Saturday, April 17, 2010

Double Down - KFC’s Revolutionary Meat and Cheese Delivery System

Kudos to KFC (formerly Kentucky Fried Chicken, now rebranded as Kitchen Fresh Chicken or just KFC – much healthier) for coming up with the season’s hottest new fast food product. Everyone’s talking about it: the Double Down sandwich. The Double Down is a bacon and cheese sandwich. But what makes it revolutionary is that the two pieces of bread that heretofore positively defined what it meant to be a sandwich have been replaced with two slabs of breaded, deep fried chicken. Awesome.

Sandwich technology has changed very little since sandwiches were first invented around 230 AD. What’s been stuffed between the bread has morphed incrementally with shifts in taste and style. But the underlying mechanism – two pieces of bread holding together some interior ingredients – has remained more or less the same for millennia.

The KFC scientists who came up with the revolutionary Double Down concept may have gotten their inspiration from a ten year old Jack In The Box (California fast food chain) advertisement. Jack in the Box’s spokesman is a guy with a ping pong ball for a head. In the ad, circa 1997, Jack in the Box was conducting a focus group study where people were talking about its new burger – the Meat-N-Cheese burger. Nothing but meat. And cheese. The people in the focus group were saying how much they liked the meat and the cheese, but that maybe they should get rid of the bun. The ping pong ball head guy stormed angrily into the room and berated everyone, saying “if we got rid of the bun, you’d get MEAT and CHEESE all over your hands.”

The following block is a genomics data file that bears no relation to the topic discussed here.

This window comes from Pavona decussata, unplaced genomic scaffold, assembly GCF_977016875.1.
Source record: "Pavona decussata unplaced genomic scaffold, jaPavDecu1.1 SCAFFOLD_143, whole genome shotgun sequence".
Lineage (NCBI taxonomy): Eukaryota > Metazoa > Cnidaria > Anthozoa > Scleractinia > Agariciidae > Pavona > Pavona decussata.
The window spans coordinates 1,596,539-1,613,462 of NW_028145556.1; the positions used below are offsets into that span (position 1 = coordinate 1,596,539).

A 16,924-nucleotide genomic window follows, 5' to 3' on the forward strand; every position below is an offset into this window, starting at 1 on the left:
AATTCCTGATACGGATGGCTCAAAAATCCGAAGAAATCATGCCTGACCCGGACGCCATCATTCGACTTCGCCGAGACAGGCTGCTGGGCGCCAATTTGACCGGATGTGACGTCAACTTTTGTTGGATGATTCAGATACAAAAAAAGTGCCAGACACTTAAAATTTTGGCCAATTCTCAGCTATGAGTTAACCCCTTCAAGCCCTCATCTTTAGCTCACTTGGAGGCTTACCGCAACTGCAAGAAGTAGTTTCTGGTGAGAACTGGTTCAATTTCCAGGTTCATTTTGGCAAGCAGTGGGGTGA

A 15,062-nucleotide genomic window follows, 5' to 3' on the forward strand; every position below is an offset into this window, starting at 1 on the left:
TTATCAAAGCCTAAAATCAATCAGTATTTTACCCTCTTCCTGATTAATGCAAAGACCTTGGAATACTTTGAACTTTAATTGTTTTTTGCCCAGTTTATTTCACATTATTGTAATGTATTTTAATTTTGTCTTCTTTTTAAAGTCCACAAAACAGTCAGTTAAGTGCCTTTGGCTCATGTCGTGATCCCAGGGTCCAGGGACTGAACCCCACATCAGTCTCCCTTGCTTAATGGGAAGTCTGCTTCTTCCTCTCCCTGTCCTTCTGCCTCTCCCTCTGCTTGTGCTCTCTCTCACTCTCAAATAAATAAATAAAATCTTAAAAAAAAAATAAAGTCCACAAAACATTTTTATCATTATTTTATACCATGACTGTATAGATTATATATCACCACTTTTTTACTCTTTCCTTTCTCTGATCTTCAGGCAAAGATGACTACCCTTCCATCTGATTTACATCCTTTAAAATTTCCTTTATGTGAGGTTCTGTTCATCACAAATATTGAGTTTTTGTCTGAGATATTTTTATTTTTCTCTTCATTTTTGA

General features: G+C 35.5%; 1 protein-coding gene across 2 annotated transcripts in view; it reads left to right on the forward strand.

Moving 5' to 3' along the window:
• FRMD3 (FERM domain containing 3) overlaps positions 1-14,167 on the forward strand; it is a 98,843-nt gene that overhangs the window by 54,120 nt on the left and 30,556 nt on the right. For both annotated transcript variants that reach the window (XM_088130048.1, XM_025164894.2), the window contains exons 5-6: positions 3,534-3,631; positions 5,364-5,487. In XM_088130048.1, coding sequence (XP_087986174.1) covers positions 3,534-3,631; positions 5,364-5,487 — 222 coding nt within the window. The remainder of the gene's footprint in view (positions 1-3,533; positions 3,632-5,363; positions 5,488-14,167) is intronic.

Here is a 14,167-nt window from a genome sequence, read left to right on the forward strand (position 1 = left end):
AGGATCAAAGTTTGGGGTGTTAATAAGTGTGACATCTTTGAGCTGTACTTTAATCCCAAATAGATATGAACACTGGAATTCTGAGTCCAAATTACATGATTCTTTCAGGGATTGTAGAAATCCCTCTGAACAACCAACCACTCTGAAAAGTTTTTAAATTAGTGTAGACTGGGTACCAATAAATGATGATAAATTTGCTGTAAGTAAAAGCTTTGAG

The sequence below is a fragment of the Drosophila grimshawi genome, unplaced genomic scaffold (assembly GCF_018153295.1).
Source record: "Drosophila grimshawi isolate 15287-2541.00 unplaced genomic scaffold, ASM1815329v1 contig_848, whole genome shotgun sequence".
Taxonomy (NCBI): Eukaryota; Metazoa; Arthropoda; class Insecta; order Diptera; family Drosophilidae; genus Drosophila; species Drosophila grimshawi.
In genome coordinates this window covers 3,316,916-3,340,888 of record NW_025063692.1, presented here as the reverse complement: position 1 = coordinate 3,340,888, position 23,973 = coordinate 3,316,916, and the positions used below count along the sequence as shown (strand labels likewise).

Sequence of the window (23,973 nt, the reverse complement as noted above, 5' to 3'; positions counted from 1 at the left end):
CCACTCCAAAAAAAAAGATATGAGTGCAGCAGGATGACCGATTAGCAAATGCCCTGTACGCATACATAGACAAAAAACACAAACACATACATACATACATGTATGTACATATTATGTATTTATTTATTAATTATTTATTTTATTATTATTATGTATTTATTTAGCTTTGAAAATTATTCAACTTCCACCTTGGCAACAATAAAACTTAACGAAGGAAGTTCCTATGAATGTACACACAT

The ad was a joke, but maybe the joke was on them. Having a sandwich without bread seemed at the time like a violation of some natural law. But maybe the seed had been planted for someone to shatter the dominant paradigm. Jack in the Box may have just been too rigid and set in its ways. (It may also have been sidetracked by a more pressing public relations situation – the fact that they had distributed a million bumper stickers with their logo that said “Eat Meat,” 997,750 of which were instantly cut down to read “Eat Me.” That was a fun time to be in California).